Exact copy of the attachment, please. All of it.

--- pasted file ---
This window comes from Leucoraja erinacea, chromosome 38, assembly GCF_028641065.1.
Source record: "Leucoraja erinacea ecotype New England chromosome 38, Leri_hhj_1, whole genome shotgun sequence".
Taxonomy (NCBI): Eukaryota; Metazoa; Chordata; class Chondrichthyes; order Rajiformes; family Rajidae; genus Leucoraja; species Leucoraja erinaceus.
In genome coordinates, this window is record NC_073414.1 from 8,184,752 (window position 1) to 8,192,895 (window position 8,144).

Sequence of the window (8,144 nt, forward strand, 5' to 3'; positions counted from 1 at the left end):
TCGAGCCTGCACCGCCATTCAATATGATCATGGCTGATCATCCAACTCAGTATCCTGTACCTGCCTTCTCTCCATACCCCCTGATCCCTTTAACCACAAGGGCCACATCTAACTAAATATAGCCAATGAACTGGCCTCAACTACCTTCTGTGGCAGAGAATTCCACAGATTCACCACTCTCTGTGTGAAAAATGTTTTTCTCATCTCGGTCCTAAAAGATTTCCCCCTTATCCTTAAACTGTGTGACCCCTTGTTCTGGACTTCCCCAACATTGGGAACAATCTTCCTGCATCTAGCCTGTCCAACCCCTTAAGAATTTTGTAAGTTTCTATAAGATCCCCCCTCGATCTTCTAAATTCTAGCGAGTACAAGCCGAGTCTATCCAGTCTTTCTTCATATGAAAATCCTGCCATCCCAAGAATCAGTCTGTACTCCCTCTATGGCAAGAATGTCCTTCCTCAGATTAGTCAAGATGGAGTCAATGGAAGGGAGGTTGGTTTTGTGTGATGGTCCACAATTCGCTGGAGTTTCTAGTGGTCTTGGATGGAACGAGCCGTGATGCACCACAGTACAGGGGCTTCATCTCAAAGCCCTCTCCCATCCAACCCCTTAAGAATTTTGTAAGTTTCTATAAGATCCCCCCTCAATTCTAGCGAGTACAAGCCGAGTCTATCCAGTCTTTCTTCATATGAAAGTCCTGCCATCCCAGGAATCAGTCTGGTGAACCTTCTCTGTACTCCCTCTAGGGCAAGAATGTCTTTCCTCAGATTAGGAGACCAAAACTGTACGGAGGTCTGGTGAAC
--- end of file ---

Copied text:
This window comes from Leucoraja erinacea, chromosome 38, assembly GCF_028641065.1.
Source record: "Leucoraja erinacea ecotype New England chromosome 38, Leri_hhj_1, whole genome shotgun sequence".
Taxonomy (NCBI): Eukaryota; Metazoa; Chordata; class Chondrichthyes; order Rajiformes; family Rajidae; genus Leucoraja; species Leucoraja erinaceus.
In genome coordinates, this window is record NC_073414.1 from 8,184,752 (window position 1) to 8,192,895 (window position 8,144).

Sequence of the window (8,144 nt, forward strand, 5' to 3'; positions counted from 1 at the left end):
TCGAGCCTGCACCGCCATTCAATATGATCATGGCTGATCATCCAACTCAGTATCCTGTACCTGCCTTCTCTCCATACCCCCTGATCCCTTTAACCACAAGGGCCACATCTAACTAAATATAGCCAATGAACTGGCCTCAACTACCTTCTGTGGCAGAGAATTCCACAGATTCACCACTCTCTGTGTGAAAAATGTTTTTCTCATCTCGGTCCTAAAAGATTTCCCCCTTATCCTTAAACTGTGTGACCCCTTGTTCTGGACTTCCCCAACATTGGGAACAATCTTCCTGCATCTAGCCTGTCCAACCCCTTAAGAATTTTGTAAGTTTCTATAAGATCCCCCCTCGATCTTCTAAATTCTAGCGAGTACAAGCCGAGTCTATCCAGTCTTTCTTCATATGAAAATCCTGCCATCCCAAGAATCAGTCTGTACTCCCTCTATGGCAAGAATGTCCTTCCTCAGATTAGTCAAGATGGAGTCAATGGAAGGGAGGTTGGTTTTGTGTGATGGTCCACAATTCGCTGGAGTTTCTAGTGGTCTTGGATGGAACGAGCCGTGATGCACCACAGTACAGGGGCTTCATCTCAAAGCCCTCTCCCATCCAACCCCTTAAGAATTTTGTAAGTTTCTATAAGATCCCCCCTCAATTCTAGCGAGTACAAGCCGAGTCTATCCAGTCTTTCTTCATATGAAAGTCCTGCCATCCCAGGAATCAGTCTGGTGAACCTTCTCTGTACTCCCTCTAGGGCAAGAATGTCTTTCCTCAGATTAGGAGACCAAAACTGTACGGAGGTCTGGTGAAC